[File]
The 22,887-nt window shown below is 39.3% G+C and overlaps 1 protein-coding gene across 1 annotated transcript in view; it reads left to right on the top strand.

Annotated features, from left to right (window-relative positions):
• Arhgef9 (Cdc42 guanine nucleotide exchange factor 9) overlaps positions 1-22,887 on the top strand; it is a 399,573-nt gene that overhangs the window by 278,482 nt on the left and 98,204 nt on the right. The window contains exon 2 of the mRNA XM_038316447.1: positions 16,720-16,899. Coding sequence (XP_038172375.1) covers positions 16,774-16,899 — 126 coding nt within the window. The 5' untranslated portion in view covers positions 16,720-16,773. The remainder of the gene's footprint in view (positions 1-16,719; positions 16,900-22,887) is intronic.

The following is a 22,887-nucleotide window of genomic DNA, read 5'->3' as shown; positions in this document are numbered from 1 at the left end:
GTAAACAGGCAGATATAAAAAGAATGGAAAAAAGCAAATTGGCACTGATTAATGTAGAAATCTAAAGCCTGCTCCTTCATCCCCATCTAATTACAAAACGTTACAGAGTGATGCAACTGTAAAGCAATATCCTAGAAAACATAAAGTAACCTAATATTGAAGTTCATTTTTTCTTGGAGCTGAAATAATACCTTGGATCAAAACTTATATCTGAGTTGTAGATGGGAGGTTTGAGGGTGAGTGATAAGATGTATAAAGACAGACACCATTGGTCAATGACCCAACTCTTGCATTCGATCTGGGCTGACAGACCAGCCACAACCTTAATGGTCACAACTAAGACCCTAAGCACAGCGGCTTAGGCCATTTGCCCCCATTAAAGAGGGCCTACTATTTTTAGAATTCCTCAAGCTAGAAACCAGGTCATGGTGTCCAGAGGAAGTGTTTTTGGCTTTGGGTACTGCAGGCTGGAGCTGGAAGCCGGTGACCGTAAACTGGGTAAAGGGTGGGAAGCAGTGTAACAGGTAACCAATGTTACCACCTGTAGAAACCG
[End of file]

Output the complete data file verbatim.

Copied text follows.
The 22,887-nt window shown below is 39.3% G+C and overlaps 1 protein-coding gene across 1 annotated transcript in view; it reads left to right on the top strand.

Annotated features, from left to right (window-relative positions):
• Arhgef9 (Cdc42 guanine nucleotide exchange factor 9) overlaps positions 1-22,887 on the top strand; it is a 399,573-nt gene that overhangs the window by 278,482 nt on the left and 98,204 nt on the right. The window contains exon 2 of the mRNA XM_038316447.1: positions 16,720-16,899. Coding sequence (XP_038172375.1) covers positions 16,774-16,899 — 126 coding nt within the window. The 5' untranslated portion in view covers positions 16,720-16,773. The remainder of the gene's footprint in view (positions 1-16,719; positions 16,900-22,887) is intronic.

The following is a 22,887-nucleotide window of genomic DNA, read 5'->3' as shown; positions in this document are numbered from 1 at the left end:
GTAAACAGGCAGATATAAAAAGAATGGAAAAAAGCAAATTGGCACTGATTAATGTAGAAATCTAAAGCCTGCTCCTTCATCCCCATCTAATTACAAAACGTTACAGAGTGATGCAACTGTAAAGCAATATCCTAGAAAACATAAAGTAACCTAATATTGAAGTTCATTTTTTCTTGGAGCTGAAATAATACCTTGGATCAAAACTTATATCTGAGTTGTAGATGGGAGGTTTGAGGGTGAGTGATAAGATGTATAAAGACAGACACCATTGGTCAATGACCCAACTCTTGCATTCGATCTGGGCTGACAGACCAGCCACAACCTTAATGGTCACAACTAAGACCCTAAGCACAGCGGCTTAGGCCATTTGCCCCCATTAAAGAGGGCCTACTATTTTTAGAATTCCTCAAGCTAGAAACCAGGTCATGGTGTCCAGAGGAAGTGTTTTTGGCTTTGGGTACTGCAGGCTGGAGCTGGAAGCCGGTGACCGTAAACTGGGTAAAGGGTGGGAAGCAGTGTAACAGGTAACCAATGTTACCACCTGTAGAAACCG